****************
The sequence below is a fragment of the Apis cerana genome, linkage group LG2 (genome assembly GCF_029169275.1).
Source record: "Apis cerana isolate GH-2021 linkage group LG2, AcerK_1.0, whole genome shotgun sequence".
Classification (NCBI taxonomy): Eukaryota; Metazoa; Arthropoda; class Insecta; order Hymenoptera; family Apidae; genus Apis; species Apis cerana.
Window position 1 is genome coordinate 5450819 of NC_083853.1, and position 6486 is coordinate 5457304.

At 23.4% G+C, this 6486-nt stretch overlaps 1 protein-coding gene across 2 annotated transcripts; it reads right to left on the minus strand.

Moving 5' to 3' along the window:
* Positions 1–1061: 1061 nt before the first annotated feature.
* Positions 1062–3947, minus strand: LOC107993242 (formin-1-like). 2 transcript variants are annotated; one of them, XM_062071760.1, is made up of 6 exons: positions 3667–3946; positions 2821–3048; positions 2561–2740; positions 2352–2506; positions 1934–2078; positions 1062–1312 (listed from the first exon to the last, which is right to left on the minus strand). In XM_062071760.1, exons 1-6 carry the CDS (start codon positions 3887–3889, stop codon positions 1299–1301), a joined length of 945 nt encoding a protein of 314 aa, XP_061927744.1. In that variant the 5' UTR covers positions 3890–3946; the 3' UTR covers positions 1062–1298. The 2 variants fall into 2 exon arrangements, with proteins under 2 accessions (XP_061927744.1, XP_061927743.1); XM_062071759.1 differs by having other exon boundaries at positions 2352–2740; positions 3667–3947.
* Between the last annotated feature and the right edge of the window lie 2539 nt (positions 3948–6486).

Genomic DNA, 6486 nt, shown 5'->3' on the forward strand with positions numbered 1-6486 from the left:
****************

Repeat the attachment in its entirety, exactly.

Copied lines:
The sequence below is a fragment of the Apis cerana genome, linkage group LG2 (genome assembly GCF_029169275.1).
Source record: "Apis cerana isolate GH-2021 linkage group LG2, AcerK_1.0, whole genome shotgun sequence".
Classification (NCBI taxonomy): Eukaryota; Metazoa; Arthropoda; class Insecta; order Hymenoptera; family Apidae; genus Apis; species Apis cerana.
Window position 1 is genome coordinate 5450819 of NC_083853.1, and position 6486 is coordinate 5457304.

At 23.4% G+C, this 6486-nt stretch overlaps 1 protein-coding gene across 2 annotated transcripts; it reads right to left on the minus strand.

Moving 5' to 3' along the window:
* Positions 1–1061: 1061 nt before the first annotated feature.
* Positions 1062–3947, minus strand: LOC107993242 (formin-1-like). 2 transcript variants are annotated; one of them, XM_062071760.1, is made up of 6 exons: positions 3667–3946; positions 2821–3048; positions 2561–2740; positions 2352–2506; positions 1934–2078; positions 1062–1312 (listed from the first exon to the last, which is right to left on the minus strand). In XM_062071760.1, exons 1-6 carry the CDS (start codon positions 3887–3889, stop codon positions 1299–1301), a joined length of 945 nt encoding a protein of 314 aa, XP_061927744.1. In that variant the 5' UTR covers positions 3890–3946; the 3' UTR covers positions 1062–1298. The 2 variants fall into 2 exon arrangements, with proteins under 2 accessions (XP_061927744.1, XP_061927743.1); XM_062071759.1 differs by having other exon boundaries at positions 2352–2740; positions 3667–3947.
* Between the last annotated feature and the right edge of the window lie 2539 nt (positions 3948–6486).

Genomic DNA, 6486 nt, shown 5'->3' on the forward strand with positions numbered 1-6486 from the left: